Another victory followed in 2005, however Helio dropped down the order relative to 2004 as he finished the season sixth, three places behind Hornish Jr. It would prove to be the final season Penske raced with Toyota engines as they switched to Honda for 2006, an inspired move as both Helio and Hornish Jr shot up the standings, seeing them win races consistently. It was a hugely exciting season which saw Helio along with Hornish Jr, fighting it out with the two Chip Ganassi drivers of Scott Dixon and Dan Wheldon.
The battle was one of the closest in modern IndyCar history, with the top three separated by three points, Hornish Jr and Wheldon on 475 with Helio two points behind in third. Had Helio finished third in the final race of the season rather than fourth he would have been crowned champion however Hornish Jr claimed the final step of the podium and won his third IndyCar title.
2006 was the closest Helio came to winning the title, ensuring he is one of the greatest drivers never to win an IndyCar title. He added another win to his tally in 2007 however he and teammate Hornish Jr could not match those around them as the duo ended the year fifth and sixth in the standings, nearly 200 points behind champion Franchitti, in the all new Dallara chassis.
2007 was also his final season with Hornish Jr as a teammate as he departed the series to join Penske in NASCAR, ensuring Australian Ryan Briscoe took over the #6 car for 2008. Helio shined as obvious team leader, ending an equal career best second in the standings behind Dixon.
Two fourth place finished in the standings followed in 2009 and 2010 with Briscoe and Will Power as teammates, however 2009 will be remembered as the year Helio claimed his third Indy 500, having started from pole, becoming the first non-American to win the race three times.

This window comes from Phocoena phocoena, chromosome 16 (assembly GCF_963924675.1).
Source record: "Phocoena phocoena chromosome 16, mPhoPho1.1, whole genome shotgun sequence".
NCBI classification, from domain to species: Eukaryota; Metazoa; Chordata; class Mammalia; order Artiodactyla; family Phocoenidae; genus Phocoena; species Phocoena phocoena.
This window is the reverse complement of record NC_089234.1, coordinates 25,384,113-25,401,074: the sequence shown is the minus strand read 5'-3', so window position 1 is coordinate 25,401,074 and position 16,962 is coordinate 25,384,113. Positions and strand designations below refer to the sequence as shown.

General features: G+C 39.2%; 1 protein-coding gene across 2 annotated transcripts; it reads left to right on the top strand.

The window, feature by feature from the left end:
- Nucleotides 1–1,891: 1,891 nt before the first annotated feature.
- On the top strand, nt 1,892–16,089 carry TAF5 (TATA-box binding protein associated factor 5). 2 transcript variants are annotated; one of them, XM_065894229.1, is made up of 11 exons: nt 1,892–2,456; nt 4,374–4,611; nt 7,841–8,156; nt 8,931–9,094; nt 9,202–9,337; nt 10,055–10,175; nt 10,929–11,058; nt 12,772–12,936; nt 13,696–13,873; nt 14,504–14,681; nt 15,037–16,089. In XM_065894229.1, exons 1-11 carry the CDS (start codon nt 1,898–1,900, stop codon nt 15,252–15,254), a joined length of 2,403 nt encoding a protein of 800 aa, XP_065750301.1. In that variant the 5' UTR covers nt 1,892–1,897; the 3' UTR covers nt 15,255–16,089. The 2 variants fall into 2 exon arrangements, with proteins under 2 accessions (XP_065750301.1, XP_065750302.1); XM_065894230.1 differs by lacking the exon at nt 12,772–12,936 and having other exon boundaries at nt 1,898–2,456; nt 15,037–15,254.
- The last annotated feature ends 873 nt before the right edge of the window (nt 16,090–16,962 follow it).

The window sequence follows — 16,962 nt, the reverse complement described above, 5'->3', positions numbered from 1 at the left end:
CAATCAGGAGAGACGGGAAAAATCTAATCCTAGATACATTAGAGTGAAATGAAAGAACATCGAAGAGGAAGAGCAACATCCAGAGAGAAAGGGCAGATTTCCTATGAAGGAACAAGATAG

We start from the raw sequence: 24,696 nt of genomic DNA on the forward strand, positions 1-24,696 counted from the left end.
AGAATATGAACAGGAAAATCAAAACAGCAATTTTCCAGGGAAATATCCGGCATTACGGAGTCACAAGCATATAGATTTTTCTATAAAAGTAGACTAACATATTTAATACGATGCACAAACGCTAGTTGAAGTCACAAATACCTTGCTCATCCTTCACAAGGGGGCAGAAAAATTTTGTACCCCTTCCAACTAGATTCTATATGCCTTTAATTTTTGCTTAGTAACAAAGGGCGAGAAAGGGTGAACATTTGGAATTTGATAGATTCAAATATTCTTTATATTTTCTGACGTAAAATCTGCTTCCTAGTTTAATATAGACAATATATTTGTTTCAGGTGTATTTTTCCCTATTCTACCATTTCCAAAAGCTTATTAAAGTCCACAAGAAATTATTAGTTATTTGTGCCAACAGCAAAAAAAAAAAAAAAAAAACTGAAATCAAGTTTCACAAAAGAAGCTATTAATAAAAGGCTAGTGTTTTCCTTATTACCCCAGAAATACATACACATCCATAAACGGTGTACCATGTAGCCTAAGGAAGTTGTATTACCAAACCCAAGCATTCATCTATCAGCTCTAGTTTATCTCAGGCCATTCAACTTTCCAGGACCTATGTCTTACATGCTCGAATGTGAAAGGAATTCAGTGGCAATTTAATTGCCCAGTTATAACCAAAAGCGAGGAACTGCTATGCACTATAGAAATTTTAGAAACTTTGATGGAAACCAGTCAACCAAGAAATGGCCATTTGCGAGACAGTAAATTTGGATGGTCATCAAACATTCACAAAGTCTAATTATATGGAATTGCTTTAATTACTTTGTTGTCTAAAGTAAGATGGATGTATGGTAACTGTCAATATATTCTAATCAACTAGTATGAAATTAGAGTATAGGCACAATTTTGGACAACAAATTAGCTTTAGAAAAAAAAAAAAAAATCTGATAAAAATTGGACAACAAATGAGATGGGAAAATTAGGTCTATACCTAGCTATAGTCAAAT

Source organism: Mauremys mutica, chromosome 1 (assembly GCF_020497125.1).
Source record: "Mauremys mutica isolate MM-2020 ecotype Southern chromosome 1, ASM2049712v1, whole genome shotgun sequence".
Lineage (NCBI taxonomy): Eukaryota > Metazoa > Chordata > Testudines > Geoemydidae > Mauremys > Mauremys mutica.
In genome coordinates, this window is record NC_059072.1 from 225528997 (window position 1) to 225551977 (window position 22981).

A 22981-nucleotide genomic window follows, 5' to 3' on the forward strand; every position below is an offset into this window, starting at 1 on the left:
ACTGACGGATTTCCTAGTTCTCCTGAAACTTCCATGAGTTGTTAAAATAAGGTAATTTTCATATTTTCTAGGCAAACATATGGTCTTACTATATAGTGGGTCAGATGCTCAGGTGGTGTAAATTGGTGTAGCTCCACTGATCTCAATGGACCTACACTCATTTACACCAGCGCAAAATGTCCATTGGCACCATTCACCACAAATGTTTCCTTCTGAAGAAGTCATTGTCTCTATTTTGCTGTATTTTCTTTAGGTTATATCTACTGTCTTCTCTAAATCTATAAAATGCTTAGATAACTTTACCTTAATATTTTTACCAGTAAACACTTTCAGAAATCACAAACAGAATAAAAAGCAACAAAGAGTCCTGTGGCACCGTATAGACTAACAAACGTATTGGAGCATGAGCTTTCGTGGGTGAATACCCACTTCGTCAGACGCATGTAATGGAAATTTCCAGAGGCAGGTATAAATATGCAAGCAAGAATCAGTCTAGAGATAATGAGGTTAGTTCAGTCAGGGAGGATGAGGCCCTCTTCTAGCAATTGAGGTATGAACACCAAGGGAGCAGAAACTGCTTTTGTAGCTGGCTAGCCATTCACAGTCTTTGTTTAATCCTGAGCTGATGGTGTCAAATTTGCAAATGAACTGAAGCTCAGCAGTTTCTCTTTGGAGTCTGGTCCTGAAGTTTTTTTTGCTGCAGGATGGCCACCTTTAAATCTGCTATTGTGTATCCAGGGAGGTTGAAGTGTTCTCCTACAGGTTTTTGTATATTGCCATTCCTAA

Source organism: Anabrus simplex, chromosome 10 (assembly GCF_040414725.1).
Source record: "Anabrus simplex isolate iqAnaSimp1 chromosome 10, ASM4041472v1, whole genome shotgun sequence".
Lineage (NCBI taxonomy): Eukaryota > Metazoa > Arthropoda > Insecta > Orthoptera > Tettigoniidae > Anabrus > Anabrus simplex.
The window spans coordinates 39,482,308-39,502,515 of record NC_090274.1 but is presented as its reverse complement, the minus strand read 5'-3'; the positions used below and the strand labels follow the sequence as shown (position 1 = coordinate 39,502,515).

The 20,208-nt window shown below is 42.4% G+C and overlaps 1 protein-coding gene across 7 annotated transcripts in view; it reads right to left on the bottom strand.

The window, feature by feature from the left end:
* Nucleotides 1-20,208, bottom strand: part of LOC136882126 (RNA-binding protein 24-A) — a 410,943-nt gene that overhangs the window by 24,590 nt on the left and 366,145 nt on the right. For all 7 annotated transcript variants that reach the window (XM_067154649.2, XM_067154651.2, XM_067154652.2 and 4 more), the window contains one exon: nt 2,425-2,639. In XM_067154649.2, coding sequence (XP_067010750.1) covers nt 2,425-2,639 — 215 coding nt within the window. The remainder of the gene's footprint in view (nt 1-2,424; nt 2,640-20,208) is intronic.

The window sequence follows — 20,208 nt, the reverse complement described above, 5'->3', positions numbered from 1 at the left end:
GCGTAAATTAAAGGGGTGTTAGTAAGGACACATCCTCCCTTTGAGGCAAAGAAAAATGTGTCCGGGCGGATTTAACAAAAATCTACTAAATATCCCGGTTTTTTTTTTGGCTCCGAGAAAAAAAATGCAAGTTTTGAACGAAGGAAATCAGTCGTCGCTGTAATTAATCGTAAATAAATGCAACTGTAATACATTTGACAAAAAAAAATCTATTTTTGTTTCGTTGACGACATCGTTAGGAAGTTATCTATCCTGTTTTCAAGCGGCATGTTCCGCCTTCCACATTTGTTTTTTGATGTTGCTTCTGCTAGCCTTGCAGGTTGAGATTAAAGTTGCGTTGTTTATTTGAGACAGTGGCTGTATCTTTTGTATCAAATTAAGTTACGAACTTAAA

It was also Roger Penske’s 15th Indy 500 triumph, ensuring he extended his own record as most wins as a team owner.
Following two successful seasons, Helio suffered a lull in 2011 ending the year eleventh in the standings as members of his team changed during 2010 and into 2011. In addition to this, Helio was subject to further investigations for his tax affairs which nearly sent him to jail in 2009, as the US Internal Revenue Service demanded a further $6.4million from Helio, after he already handed them $5million in August 2009.
This surely did not aid his results, leaving him winless in a year for the first time since making his series debut in 2001. It was also the first time, and only to date, where he finished lower than seventh in the overall standings, such is Helio’s consistency throughout his career.
2012 was a fresh start for Helio in the new Dallara DW12 chassis, aimed at making the sport safer and cheaper. The car was named after its test driver, 2005 IndyCar Champion Dan Wheldon, who died from injuries he sustained on lap 11 of the Las Vegas 300, the final race of the 2011 season. Helio started 2012 immediately back on form claiming victory around the streets of St Petersburg, Florida, his first since 2010. Another victory followed at Edmonton City, Canada later in the season seeing Helio end the year fourth once more.